New Phyrexia: War of Attrition Review (Part 1 of 2)
The story of the Stoneforge Mystic is a story about patience as a virtue. Released in 2010’s Worldwake expansion, she was recognised by many for her card advantage and tutoring, but in the environment she was born into, this wasn’t very exciting. Luis Scott Vargas of Channel Fireball- noted for his set reviews (and dreadful punnery)- spoke with the voice of many when he said that she was “unlikely to make a splash in Standard.” And he was right… for a little while.
Then came word that the next block was a return to Mirrodin, and with the artifact pool about to get a huge boost, canny minds thought back to this belle-of-the-ball-to-be still waiting for her chance in the spotlight. The actual release of Scars of Mirrodin brought even more around, and slowly her price started to move. According to the Black Lotus Project, which tracks price trending for Magic cards, 19 October 2010 was the day that Stoneforge Mystic became a débutante. Long languishing as an inexpensive rare, she crested $5 in value for the first time after some nine months in waiting and slowly began climbing as more people gave her a look.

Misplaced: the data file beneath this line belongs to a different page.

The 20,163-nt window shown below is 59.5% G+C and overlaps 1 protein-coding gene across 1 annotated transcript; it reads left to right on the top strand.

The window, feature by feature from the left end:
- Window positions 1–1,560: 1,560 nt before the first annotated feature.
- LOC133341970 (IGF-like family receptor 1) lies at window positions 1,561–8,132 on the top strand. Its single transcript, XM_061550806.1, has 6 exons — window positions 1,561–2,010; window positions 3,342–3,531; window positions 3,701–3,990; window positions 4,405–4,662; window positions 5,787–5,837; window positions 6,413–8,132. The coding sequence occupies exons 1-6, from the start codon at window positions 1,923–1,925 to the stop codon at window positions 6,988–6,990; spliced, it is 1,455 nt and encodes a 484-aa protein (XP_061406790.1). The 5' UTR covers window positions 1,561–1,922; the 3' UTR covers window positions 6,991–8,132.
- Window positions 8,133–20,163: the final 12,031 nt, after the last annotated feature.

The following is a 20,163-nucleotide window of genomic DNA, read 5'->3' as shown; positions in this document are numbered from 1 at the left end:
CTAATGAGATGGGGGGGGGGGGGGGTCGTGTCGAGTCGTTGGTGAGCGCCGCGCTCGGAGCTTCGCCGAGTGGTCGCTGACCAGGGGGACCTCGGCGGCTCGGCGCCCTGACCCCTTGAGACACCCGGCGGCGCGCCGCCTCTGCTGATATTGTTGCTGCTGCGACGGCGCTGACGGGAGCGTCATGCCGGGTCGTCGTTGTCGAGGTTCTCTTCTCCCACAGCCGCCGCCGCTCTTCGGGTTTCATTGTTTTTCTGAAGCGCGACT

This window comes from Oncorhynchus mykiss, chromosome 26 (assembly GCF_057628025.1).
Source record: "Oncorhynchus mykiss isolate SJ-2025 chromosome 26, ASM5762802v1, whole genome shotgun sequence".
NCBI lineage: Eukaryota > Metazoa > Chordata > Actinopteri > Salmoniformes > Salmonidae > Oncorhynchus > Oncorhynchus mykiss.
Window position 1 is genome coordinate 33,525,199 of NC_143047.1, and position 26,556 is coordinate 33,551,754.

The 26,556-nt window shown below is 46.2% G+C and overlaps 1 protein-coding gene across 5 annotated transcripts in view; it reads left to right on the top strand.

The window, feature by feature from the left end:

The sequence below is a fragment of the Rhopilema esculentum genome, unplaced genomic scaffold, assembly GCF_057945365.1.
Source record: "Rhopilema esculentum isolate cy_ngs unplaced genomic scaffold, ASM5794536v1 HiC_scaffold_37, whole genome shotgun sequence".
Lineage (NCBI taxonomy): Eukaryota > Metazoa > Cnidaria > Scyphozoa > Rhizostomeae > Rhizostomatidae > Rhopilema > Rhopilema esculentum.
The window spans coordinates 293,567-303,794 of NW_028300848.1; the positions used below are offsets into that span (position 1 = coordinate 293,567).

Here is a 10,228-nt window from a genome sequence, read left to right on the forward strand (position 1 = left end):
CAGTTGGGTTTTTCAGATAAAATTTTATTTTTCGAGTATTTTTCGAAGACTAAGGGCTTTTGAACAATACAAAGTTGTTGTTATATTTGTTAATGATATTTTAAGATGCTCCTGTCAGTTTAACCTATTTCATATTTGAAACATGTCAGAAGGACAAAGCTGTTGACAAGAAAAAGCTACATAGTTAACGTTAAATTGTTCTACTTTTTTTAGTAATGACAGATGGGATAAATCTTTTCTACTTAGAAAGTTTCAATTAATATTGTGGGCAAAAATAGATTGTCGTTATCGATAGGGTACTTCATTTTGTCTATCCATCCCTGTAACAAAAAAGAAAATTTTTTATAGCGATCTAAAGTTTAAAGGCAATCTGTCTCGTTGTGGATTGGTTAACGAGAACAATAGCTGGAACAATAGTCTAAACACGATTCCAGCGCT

Then things changed overnight- as they can- with a Pro Tour. The Caw-Go deck, which Brian Kiber had played to no small notice in Worlds the previous December had been given a gift in Mirrodin Besieged: the Sword of Feast and Famine. With the Stoneforge Mystic perfectly positioned to take advantage of this new mythic equipment, Ben Stark’s upgraded “CawBlade” list took him top honours at Pro Tour Paris in mid-February. Over the course of that weekend, whispers and mentions leaked out that saw the Mystic crest $8 in value. By two weeks after the event- with the full decklists spoiled- she was already on her way to $12 and climbing fast. She would soon reach her zenith at over $18 and become one of the Standard environment’s most sought-after cards.
Not bad for a wee slip of a thing from nomadic paths of the Kor, no? And while the story of the Stoneforge Mystic is not the story of War of Attrition, you could not tell the story of War of Attrition without it. According to Wizards Director of R&D Aaron Forsythe, Stoneforge Mystic was $4 when the deck was shipped off to the printers. It is the Mystic’s rise to prominence which has given this latest round of Event Decks the commanding attention denied the first two.
Tactics and Patience
First introduced with the Mirrodin Besieged expansion, this is the second launch of the Event Decks product. Some things haven’t changed- you still get a 60-card deck with seven rares, an attractive storage box, and a spindown life counter. Today we’ll be looking at what has changed, and perhaps the most interesting thing that has isn’t even inside the box.
One of the things that we took issue with when we reviewed the initial set of Event Decks was their positioning.
Contrary to their own hype, these decks aren’t quite at the competitive level. Your mileage will vary at your Friday Night Magic, and Into the Breach might well do a passable job, but the deck’s own packaging promises to let you “enter the world of tournament play” with a deck that lets you be “immediately competitive.”